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Want To Hear That Salvation Army Bell At Home? There's An App For That

Salvation Army
There's an app for the Salvation Army Bell.

Five stories that have North Texas talking: the sound of the season on your iPhone, a controversial sculpture is moving to Dallas, Garrison Keillor is in town, and more:

The Salvation Army's Red Kettle campaign is in full swing in North Texas -- and the group's bell is a familiar sound of the season. But did you know the bell has a high-tech twist? You can now get that sound on your phone. There’s an app for that, KERA's Courtney Collins reports. The app features an image of the bell -- and you can play bell music. Download the Salvation Army Bell Ringer and just "ring" the virtual bell by shaking your iPhone. It sounds just like the real thing. You can change your tone to any note on the scale -- C, E, G, you name it. The Salvation Army’s website says: “By downloading this simple Bellringer app, you, your friends, and your family can share in the tradition of being a Salvation Army Bellringer volunteer. With 12 musical notes to choose from, you and your friends can ring your bells together and create unique sounds, play your favorite holiday songs, or make up an on-the-spot jingle.” The Salvation Army has more details.

  • The controversial Playboy Marfa sculpture is headed to Dallas. Dallas Contemporary confirmed on its Facebook page that the West Texas piece will debut in April. Over the summer, Playboy installed a 40-foot sign with a neon-lit bunny on Highway 90. The state ordered Playboy to remove its sign. The Texas Department of Transportation said it’s considered an advertisement and can’t be placed by a U.S. highway. Artist Richard Phillips told CultureMap Dallas that he sees his Playboy Marfa as “a beacon, a touchstone where all these different aspects of our lives — art, politics, sex — come together without contradiction.” Read more from KERA.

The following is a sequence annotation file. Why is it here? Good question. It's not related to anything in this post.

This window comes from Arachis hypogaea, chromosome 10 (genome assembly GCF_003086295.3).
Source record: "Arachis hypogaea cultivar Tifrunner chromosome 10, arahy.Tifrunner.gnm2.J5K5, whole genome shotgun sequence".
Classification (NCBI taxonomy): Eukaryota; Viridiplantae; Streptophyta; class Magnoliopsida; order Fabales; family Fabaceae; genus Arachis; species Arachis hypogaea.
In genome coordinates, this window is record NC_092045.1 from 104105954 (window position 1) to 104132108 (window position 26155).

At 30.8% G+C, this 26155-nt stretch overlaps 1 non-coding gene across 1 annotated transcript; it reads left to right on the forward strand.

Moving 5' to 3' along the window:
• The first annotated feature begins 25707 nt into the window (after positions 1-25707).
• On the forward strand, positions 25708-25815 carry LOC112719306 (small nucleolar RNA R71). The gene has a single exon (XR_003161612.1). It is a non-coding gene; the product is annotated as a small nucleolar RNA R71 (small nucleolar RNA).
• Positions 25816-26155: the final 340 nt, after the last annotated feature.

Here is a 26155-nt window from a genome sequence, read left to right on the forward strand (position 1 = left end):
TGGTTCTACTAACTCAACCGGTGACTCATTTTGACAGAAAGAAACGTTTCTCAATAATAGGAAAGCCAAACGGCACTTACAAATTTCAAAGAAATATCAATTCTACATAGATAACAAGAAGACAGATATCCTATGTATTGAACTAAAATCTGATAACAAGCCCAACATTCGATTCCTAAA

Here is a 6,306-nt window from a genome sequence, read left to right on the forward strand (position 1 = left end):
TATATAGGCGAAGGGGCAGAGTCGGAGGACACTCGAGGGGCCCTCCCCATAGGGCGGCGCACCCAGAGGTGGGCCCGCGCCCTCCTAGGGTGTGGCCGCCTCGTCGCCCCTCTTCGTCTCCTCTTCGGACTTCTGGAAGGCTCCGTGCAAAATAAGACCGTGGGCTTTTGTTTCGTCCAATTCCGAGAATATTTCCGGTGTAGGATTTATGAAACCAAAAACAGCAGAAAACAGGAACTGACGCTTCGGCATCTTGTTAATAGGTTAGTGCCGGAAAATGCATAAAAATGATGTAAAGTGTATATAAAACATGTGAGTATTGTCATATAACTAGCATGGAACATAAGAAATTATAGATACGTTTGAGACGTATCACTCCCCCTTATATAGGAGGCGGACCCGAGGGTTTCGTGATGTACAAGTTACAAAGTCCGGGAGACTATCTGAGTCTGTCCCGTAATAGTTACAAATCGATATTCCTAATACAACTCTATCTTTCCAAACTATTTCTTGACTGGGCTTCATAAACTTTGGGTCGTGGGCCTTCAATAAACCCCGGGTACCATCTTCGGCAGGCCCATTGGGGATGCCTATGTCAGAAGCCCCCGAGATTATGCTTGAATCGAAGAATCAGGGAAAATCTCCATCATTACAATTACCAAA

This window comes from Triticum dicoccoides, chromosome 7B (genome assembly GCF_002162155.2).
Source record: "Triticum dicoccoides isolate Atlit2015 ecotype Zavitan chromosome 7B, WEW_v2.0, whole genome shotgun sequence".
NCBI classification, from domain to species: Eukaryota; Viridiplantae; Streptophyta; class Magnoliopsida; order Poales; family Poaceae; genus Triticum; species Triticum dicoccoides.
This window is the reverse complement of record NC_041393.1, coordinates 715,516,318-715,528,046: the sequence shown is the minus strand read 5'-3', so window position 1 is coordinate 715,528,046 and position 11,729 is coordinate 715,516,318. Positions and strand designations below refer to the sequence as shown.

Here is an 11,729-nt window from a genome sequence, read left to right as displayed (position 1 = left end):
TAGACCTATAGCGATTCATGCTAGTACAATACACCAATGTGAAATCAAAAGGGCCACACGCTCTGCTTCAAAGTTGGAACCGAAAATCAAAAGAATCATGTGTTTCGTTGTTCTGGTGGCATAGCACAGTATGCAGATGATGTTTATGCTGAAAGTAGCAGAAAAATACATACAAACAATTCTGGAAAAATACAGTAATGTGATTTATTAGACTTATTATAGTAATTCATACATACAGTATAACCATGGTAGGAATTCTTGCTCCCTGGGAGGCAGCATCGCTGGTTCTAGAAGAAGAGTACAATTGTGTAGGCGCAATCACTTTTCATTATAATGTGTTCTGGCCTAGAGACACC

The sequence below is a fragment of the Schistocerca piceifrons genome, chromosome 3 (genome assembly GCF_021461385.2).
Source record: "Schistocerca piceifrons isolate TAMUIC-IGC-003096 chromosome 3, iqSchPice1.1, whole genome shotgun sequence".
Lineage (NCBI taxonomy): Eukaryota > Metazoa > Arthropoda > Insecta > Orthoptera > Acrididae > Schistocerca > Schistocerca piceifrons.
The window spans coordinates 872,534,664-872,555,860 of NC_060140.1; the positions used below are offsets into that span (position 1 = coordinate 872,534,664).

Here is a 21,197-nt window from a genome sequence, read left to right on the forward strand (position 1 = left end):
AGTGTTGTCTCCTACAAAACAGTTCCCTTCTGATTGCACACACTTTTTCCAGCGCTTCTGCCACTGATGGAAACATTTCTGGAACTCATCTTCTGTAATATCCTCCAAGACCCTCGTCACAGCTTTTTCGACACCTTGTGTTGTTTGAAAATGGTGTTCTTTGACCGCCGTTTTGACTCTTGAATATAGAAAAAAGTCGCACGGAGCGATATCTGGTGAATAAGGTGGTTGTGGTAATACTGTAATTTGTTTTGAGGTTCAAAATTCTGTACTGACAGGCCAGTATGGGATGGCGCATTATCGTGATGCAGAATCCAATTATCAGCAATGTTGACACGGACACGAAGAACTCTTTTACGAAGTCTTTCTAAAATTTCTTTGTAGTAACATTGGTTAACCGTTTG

• After 50 years, Nancy Myers is back in the spotlight. In the 1960s, she was known as Tammi True, a prominent burlesque dancer at Jack Ruby’s Carousel Club. But then her boss shot and killed Lee Harvey Oswald. And everything changed. For years, the stripper tried to avoid publicity. But on Nov. 29, Myers will join a local burlesque group onstage at the House of Blues. And now she’s the star of True Tales, a film that takes you into the Carousel Club of 1963 “to witness events that led to one of the most infamous crimes of the 20th century.” Myers was Ruby’s “No. 1 girl,” according to Dallas-based AMS Pictures, which produced the film. Read more about Tammi from KERA.

  • Motivational speaker criticized after school presentation: The Dallas Morning News reports: “Richardson ISD officials have apologized to students and parents offended by a motivational speaker whose self-empowerment message included gender-specific roles for girls and boys. Girls are nastier to each other than boys are, Justin Lookadoo told two packed auditoriums at Richardson High School. Being a man means protecting the weak — and women. High school boys and girls should be wary of putting too much into a romance that is almost certain to dissolve.” Some criticized him for making generalizations about teenagers. RISD said it approves of broad messages regarding self-empowerment and dating violence, but did not support “some of the terminology used by the speaker to generalize student behaviors.”
Eric Aasen is KERA’s managing editor. He helps lead the station's news department, including radio and digital reporters, producers and newscasters. He also oversees, the station’s news website, and manages the station's digital news projects. He reports and writes stories for the website and contributes pieces to KERA radio. He's discussed breaking news live on various public radio programs, including The Takeaway, Here & Now and Texas Standard, as well as radio and TV programs in New Zealand and the United Kingdom.